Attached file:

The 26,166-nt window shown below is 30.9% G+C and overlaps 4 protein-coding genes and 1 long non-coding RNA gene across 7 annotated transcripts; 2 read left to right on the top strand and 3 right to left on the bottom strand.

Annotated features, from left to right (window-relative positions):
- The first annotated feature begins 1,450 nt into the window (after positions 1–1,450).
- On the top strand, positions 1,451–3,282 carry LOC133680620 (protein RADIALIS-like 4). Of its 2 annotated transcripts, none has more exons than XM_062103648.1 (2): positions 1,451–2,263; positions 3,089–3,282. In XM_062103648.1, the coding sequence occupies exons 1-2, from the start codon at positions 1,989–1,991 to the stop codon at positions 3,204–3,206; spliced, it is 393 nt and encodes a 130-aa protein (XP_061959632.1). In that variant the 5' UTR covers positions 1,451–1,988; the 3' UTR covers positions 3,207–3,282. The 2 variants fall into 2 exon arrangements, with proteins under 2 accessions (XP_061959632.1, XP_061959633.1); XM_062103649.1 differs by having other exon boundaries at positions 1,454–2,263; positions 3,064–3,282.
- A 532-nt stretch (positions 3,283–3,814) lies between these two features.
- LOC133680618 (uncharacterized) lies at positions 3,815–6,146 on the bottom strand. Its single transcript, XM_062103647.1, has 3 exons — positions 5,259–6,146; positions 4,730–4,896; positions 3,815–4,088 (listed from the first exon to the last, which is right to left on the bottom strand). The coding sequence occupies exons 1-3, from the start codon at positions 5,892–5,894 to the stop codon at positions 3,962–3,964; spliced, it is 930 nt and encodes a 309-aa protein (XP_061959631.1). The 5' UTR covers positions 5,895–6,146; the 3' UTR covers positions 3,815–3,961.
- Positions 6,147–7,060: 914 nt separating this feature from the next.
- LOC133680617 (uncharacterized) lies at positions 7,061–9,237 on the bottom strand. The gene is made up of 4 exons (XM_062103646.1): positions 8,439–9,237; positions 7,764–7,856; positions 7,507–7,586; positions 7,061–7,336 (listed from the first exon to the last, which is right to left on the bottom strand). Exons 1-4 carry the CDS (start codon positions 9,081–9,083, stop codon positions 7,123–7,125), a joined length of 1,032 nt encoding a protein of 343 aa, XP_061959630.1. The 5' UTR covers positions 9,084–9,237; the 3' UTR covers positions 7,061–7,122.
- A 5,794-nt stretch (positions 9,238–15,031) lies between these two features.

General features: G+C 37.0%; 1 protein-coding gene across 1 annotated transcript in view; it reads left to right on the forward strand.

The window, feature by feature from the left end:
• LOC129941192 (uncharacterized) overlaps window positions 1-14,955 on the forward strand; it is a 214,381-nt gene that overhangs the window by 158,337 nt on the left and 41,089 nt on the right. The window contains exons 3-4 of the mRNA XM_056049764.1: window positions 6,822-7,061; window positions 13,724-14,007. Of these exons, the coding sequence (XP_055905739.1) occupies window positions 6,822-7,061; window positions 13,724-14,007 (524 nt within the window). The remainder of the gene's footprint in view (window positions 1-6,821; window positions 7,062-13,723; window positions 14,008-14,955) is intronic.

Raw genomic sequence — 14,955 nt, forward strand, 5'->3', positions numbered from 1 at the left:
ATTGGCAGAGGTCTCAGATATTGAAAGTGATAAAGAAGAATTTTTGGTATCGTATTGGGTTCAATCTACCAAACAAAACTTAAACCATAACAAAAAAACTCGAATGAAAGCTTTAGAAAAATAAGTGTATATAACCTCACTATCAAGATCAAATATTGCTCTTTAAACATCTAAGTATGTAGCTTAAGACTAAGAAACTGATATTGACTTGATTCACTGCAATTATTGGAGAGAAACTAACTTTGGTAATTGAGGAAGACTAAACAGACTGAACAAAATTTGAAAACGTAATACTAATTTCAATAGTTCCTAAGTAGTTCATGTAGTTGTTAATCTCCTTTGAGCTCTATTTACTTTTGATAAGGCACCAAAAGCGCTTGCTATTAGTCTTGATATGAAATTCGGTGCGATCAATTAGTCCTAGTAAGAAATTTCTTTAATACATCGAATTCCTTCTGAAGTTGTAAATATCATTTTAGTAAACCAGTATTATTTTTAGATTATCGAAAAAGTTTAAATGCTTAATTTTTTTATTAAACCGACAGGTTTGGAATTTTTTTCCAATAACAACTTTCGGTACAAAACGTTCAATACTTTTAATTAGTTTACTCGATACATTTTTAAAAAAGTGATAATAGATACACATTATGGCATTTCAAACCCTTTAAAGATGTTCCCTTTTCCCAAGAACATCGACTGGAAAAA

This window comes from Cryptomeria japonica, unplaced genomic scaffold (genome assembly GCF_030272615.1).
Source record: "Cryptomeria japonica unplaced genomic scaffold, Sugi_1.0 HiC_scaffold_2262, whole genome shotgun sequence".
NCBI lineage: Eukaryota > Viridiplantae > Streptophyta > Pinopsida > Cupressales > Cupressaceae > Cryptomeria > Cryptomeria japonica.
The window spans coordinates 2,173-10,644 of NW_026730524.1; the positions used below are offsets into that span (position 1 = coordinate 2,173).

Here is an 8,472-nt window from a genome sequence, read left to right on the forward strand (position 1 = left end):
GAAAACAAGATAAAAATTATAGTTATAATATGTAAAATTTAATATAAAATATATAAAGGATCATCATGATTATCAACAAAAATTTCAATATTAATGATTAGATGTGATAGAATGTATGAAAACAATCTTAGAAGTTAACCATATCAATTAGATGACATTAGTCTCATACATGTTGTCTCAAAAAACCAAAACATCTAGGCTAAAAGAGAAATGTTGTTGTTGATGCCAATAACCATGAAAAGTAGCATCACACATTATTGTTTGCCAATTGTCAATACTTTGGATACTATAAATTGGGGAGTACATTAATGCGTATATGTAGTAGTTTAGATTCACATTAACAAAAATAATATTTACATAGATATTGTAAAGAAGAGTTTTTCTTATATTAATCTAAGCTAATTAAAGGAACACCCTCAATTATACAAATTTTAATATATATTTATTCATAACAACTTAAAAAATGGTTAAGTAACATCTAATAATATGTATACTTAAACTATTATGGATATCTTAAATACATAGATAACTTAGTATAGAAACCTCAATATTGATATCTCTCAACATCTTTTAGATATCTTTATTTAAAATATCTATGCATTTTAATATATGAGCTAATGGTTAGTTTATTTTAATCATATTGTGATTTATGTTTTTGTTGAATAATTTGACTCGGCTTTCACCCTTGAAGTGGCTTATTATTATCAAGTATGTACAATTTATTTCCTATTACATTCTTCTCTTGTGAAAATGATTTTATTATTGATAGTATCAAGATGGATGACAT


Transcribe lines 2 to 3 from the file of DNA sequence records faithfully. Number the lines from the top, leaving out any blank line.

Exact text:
Annotated features, from left to right (window-relative positions):
- The first annotated feature begins 1,450 nt into the window (after positions 1–1,450).